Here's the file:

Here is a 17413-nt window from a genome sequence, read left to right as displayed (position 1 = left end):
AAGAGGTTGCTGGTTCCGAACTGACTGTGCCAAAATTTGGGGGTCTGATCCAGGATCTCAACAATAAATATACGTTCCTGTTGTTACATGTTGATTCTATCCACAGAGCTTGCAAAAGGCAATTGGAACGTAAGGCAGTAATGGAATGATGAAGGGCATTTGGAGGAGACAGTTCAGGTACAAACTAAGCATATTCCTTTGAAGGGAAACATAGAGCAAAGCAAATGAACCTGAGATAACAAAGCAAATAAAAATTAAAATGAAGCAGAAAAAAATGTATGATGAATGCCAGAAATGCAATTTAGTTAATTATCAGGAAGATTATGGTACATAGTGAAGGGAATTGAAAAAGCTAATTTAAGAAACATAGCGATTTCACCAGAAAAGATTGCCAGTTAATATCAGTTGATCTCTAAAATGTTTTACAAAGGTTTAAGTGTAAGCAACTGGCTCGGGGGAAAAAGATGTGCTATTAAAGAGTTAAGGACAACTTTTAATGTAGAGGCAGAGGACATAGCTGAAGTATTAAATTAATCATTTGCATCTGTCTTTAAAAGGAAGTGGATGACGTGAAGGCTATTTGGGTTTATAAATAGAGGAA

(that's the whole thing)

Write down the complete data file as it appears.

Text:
Here is a 17413-nt window from a genome sequence, read left to right as displayed (position 1 = left end):
AAGAGGTTGCTGGTTCCGAACTGACTGTGCCAAAATTTGGGGGTCTGATCCAGGATCTCAACAATAAATATACGTTCCTGTTGTTACATGTTGATTCTATCCACAGAGCTTGCAAAAGGCAATTGGAACGTAAGGCAGTAATGGAATGATGAAGGGCATTTGGAGGAGACAGTTCAGGTACAAACTAAGCATATTCCTTTGAAGGGAAACATAGAGCAAAGCAAATGAACCTGAGATAACAAAGCAAATAAAAATTAAAATGAAGCAGAAAAAAATGTATGATGAATGCCAGAAATGCAATTTAGTTAATTATCAGGAAGATTATGGTACATAGTGAAGGGAATTGAAAAAGCTAATTTAAGAAACATAGCGATTTCACCAGAAAAGATTGCCAGTTAATATCAGTTGATCTCTAAAATGTTTTACAAAGGTTTAAGTGTAAGCAACTGGCTCGGGGGAAAAAGATGTGCTATTAAAGAGTTAAGGACAACTTTTAATGTAGAGGCAGAGGACATAGCTGAAGTATTAAATTAATCATTTGCATCTGTCTTTAAAAGGAAGTGGATGACGTGAAGGCTATTTGGGTTTATAAATAGAGGAA